More than 1 million people reside in nursing homes, according to the Centers for Disease Control and Prevention. In addition to mature adults, these facilities serve disabled Illinois children and adults who need temporary or constant care. Many incoming residents may rely on Supplemental Security Income benefits to make ends meet. Unfortunately, people who live in nursing homes and receive support from Medicaid may lose SSI eligibility.
Factors affecting eligibility
The type of nursing home and the amount of care Medicaid pays for both determine SSI benefit eligibility. The following situations can lead to the loss or reduction of benefits:
- Living in a nursing home facility with Medicaid covering at least half the cost of care. In this situation, an individual’s SSI benefit amount is reduced to $30 per month. A couple’s combined benefit drops to $60 per month.
- Living in a public nursing facility. Regardless of how much of the cost Medicaid covers, people who reside in these facilities do not qualify for SSI.
- Living in a private nursing home. The SSA does not have a direct rule for residents who pay at least half the cost of staying in a private nursing home. However, these people typically do not meet SSI income requirements.
The SSA also observes distinct rules for children and for individuals with spouses living in nursing homes. Children can receive a $30 monthly benefit if personal insurance or Medicaid covers over half the cost of care. If a married couple receives SSI benefits and one spouse enters a nursing home, the second spouse still receives benefits. However, benefits will decrease from the couple amount of $1,082 to the individual amount of $721.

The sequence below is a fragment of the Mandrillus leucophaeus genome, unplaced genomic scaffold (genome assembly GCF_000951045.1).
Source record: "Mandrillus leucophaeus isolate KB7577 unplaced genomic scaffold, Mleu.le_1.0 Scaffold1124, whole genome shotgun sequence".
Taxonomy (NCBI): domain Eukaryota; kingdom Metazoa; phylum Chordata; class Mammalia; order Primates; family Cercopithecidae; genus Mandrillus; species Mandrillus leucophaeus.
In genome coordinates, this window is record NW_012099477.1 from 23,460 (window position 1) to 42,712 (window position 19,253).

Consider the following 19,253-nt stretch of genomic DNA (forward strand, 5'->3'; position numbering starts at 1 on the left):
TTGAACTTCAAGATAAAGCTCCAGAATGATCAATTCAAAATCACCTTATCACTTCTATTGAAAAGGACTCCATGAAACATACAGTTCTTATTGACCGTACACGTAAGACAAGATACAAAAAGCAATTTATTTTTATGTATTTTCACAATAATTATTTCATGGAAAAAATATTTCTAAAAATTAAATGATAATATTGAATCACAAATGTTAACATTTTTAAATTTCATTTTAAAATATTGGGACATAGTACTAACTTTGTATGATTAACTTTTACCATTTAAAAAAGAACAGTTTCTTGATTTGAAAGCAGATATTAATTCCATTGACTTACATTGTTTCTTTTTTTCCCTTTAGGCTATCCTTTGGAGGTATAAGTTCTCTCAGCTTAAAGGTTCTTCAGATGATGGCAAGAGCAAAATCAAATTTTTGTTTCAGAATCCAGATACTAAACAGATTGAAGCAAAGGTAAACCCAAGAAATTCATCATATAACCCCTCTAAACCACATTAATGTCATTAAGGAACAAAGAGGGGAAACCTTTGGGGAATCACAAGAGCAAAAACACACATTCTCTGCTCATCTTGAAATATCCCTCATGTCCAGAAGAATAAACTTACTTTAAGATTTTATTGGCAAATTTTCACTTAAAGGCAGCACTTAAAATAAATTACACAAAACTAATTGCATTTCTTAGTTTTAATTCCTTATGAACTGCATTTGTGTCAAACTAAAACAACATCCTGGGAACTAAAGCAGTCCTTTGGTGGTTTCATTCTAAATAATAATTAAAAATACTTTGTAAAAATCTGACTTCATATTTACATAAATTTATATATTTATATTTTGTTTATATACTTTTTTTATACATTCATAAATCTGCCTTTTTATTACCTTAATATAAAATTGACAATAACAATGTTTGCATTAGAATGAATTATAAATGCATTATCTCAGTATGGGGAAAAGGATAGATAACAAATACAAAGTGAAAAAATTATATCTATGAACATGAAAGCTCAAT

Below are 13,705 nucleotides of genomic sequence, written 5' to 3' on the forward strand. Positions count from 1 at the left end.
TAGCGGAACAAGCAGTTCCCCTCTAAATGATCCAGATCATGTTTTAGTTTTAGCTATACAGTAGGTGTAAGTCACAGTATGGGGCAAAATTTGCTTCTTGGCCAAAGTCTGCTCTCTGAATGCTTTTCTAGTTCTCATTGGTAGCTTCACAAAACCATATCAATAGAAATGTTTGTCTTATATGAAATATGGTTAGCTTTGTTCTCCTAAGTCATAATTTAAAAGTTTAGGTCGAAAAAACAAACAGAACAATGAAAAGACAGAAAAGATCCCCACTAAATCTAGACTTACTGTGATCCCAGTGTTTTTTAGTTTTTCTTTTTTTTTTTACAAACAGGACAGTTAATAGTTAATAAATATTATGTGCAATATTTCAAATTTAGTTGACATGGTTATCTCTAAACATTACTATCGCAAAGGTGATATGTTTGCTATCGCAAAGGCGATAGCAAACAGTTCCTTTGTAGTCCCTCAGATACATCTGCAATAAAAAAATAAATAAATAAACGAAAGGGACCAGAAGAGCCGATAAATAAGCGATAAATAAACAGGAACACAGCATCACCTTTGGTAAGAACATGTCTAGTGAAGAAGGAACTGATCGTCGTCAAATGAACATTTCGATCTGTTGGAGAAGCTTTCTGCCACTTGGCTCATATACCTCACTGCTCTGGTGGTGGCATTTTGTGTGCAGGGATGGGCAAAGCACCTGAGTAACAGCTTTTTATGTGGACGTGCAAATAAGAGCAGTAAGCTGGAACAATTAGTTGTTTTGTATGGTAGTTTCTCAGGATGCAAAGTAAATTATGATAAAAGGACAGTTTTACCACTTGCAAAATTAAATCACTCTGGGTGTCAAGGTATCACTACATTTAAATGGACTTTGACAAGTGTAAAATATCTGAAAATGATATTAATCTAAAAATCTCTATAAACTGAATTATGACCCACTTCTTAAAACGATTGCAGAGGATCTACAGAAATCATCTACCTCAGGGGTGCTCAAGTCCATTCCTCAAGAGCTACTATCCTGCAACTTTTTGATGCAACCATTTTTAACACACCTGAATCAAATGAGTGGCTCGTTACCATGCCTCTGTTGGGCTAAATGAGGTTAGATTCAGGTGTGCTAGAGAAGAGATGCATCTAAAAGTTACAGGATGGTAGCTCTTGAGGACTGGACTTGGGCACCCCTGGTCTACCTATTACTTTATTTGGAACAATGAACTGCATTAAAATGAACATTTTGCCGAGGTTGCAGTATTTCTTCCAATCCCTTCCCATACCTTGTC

People who receive SSI must notify the SSA of any changes in living situation, including entering a nursing home. People who are preparing to leave a nursing home should also take steps to protect their benefits.
People who enter a nursing home temporarily can become eligible for SSI benefits again upon leaving the facility. The SSA has a prerelease procedure that people leaving nursing homes can use to apply to receive benefits once they return home. The application should be completed several months before the scheduled release to ensure benefits are available in time.
During short nursing home stays, SSI recipients may be able to keep full SSI benefits. The individual’s doctor must provide written notification stating the stay will last 90 days or less. Additionally, the individual must give written notice that ongoing SSI benefits are necessary to maintain permanent housing. The SSA may then approve “temporary institutionalization” benefits, or full benefits that continue through the temporary nursing home stay.